Lecture © Michael G. Riley
BIOL 606 Session, University of Alberta, February 28, 2001
A model, generally speaking, is a simplified representation of a more complex system. It provides an explanation or hypothesis that should make predictions that are testable through experimentation or observation. The study of fossil plants (or any extinct organism, system, or process) further complicates the model due to the possibility that experimental manipulation and direct observation of the subject is unavailable (Niklas, 2000). Does this mean that modelling the past is not testable by the standard scientific method, and is therefore, non-verifiable and more just an interesting idea rather than a directly verifiable hypothesis? No! If the laws of physics, mathematics, and chemistry are inviolable to all extant and extinct biological organisms, then there appears to be a solid foundation for modelling the past - a set of working principles that all life must adhere to.
The biological tasks (elements of fitness) plants need to survive are well understood. However, Niklas (1997) notes that evolution operates at the phenotypic level, so " morphological components are arguably the principle foci of selection pressure." Hence, he proposes four fundamental and independent tasks early plants must perform in order to survive on land; conservation of water, light capture, mechanical stability, and spore dispersal (Niklas, 1997). The ability of a given morphological shape to maximise 'fitness', given one or more of these tasks, can be quantitatively measured relative to other variants using various biophysical and biomechanical functions. A computer is then used to generated a set of 'all' possible plant forms for each task in a 3D universe - a morphospace. The morphological forms are modelled around branching cylinders because these patterns tend to show correlations with major plant clades (Rothwell, 1995) which are useful for understanding the phylogenetic relationships between early land plants (Niklas, 1997).
Since the earliest known morphological land plant form is a dichotomous branching axis ((as seen in the fossil genus Cooksonia) (Gensel & Andrews, 1985)), Niklas uses this branch form as the starting point for the computer to begin its search. In addition, Cooksonia is best represented by a morphological shape generated when only water conservation is optimised. Consequently, Niklas begins each search (or adaptive walk) by maximising water conservation, then allowing the other three tasks to be added in sequentially. This creates a total of 15 morphospaces. Each morphospace is associated with its most fit forms. These forms can then be compared to the fossil record for similar patterns. Most of these forms can be seen in the records of fossil and extant taxa, so the model appears to mimic some of the diverse shapes found in the plant kingdom. Yet, the paper makes no predictions as to the possible forms that are 'least fit' (and should never appear in the fossil record), or the order of appearance that you might expect to see the 'best fit' forms appear. This makes it very difficult to test or make predictions based on the model. It was pointed out that the inclusion of some moderate and poorly fit forms may have helped in searching the fossil record for similar morphologies; for instance, you might expect intermediate or least fit forms as species evolve and move from one adaptive peak to another. Niklas also acknowledges that the model might mimic the morphological forms by chance or there may be many possible mathematical variations and combinations of the functions that could arrive at similar landscapes. Even if this is the case, the model can still be a useful tool in determining or eliminating the forces and processes that shaped the early land plants.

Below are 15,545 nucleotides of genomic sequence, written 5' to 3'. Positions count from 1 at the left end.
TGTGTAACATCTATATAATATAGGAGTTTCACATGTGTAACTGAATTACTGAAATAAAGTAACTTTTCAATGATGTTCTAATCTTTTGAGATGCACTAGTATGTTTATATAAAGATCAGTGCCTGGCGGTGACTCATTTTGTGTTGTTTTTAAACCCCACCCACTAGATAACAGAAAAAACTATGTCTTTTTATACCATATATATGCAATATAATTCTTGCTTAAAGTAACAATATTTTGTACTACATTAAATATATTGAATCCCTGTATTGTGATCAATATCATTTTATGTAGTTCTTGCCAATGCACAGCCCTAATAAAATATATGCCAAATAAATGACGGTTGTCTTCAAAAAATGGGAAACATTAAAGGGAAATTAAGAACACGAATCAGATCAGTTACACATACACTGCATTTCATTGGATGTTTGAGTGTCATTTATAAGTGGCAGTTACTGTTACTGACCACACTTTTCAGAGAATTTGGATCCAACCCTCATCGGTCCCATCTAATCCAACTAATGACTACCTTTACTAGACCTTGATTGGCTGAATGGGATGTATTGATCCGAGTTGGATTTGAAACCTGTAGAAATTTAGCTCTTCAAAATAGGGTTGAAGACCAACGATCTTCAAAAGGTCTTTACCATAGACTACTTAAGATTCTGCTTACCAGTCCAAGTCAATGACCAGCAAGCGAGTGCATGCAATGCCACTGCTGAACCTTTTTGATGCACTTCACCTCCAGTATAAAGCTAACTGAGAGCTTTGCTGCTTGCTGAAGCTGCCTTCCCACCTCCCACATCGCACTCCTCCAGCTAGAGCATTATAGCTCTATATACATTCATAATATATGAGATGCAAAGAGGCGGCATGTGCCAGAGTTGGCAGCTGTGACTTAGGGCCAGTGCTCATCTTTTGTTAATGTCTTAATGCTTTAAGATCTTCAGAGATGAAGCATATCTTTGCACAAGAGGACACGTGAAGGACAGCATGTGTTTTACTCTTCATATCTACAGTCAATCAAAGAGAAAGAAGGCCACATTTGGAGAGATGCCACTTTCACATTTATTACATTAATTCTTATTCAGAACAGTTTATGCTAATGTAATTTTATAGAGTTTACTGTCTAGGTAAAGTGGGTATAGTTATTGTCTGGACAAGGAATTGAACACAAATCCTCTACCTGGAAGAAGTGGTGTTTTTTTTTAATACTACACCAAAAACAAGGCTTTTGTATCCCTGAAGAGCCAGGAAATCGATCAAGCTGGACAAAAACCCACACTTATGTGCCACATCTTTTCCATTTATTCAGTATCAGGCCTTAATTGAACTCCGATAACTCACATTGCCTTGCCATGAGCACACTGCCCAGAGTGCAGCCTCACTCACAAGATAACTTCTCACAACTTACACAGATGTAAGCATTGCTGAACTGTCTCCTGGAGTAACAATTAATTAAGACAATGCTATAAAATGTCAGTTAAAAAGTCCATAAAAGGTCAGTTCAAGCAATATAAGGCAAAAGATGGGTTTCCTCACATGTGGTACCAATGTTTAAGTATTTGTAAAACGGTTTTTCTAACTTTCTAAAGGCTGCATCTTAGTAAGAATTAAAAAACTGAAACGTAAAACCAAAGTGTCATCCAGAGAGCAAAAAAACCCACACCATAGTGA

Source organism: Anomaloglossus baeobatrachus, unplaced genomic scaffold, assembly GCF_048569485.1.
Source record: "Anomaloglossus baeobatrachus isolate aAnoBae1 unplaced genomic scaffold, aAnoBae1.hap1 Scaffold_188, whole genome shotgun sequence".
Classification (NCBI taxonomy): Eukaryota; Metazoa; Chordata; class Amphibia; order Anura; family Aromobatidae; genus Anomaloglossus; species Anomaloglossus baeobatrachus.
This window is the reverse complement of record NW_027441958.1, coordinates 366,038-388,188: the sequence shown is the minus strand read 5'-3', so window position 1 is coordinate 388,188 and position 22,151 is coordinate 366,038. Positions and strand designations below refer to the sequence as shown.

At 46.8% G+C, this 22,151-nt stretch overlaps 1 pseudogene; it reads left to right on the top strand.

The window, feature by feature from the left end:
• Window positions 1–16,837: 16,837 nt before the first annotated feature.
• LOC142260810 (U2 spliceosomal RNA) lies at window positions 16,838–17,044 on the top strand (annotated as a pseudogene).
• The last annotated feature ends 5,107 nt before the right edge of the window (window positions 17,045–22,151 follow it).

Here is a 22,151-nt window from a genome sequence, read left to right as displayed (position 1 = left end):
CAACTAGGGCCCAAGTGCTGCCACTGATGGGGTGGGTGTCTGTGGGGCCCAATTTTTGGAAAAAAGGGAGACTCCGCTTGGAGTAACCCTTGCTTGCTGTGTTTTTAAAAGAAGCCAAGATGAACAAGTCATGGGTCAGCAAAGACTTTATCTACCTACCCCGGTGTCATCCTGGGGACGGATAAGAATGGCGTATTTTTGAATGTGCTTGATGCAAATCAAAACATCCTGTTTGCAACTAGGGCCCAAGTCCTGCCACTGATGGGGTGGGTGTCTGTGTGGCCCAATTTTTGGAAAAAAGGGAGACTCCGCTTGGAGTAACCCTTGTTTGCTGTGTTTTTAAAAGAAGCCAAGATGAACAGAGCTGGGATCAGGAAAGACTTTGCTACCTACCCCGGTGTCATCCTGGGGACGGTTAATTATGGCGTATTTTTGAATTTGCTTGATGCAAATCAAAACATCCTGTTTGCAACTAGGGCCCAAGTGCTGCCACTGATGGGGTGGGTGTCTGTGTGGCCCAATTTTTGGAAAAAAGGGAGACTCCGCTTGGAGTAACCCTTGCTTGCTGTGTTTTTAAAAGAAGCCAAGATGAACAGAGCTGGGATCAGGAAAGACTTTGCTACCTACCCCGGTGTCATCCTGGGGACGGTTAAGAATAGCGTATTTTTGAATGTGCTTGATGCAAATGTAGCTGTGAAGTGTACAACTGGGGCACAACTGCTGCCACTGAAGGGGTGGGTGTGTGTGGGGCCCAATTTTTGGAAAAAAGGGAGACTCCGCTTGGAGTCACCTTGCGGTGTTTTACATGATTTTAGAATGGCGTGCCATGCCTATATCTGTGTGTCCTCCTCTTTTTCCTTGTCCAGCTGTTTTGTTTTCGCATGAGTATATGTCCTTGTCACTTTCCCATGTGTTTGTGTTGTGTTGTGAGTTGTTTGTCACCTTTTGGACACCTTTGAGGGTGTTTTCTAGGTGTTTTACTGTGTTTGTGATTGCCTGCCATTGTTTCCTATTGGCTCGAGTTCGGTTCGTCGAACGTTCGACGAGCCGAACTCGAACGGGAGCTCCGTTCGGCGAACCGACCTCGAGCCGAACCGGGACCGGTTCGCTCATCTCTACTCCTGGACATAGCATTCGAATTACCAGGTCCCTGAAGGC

The model also predicts that as the number of tasks a plant must perform increases, the number of morphologies that can perform the task equally well also increase, while the overall height of fitness peaks decreases (Niklas, 1997). This is verified by the model. The fossil land plant record also reveals a similar increase in the number of morphological forms over time (Stewart and Rothwell, 1993)
Although the model makes many simplifications and assumptions about the biological tasks, physical processes, and biophysical laws acting on early vascular land plants, it does appear to mimic early fossil plant morphology. This model should be tested against the fossil record as it may provide a " useful heuristic tool with which to explore the otherwise intractably complex relationship between organic form and function [ in fossil plants] and the environmental conditions attending their evolution," (Niklas, 1997).
Gensel, P.G. and H. N. Andrews. 1985. Plant life in the Devonian. Praeger Press, New York, NY.
Niklas, Karl J. 1997. Adaptive Walks Through Fitness Landscapes For Early Vascular Land Plants. American Journal of Botany, 84(1):16-25.
Niklas, Karl J. 2000. Modeling fossil plant form-function relationships: a critique. Paleobiology 26: 289-304.
Rothwell, G. 1995. The fossil History of branching: implications for the phylogeny of land plants. Experimental and molecular approaches to plant systematics, 71-86. Missouri Botanical Garden, St. Louis, MO.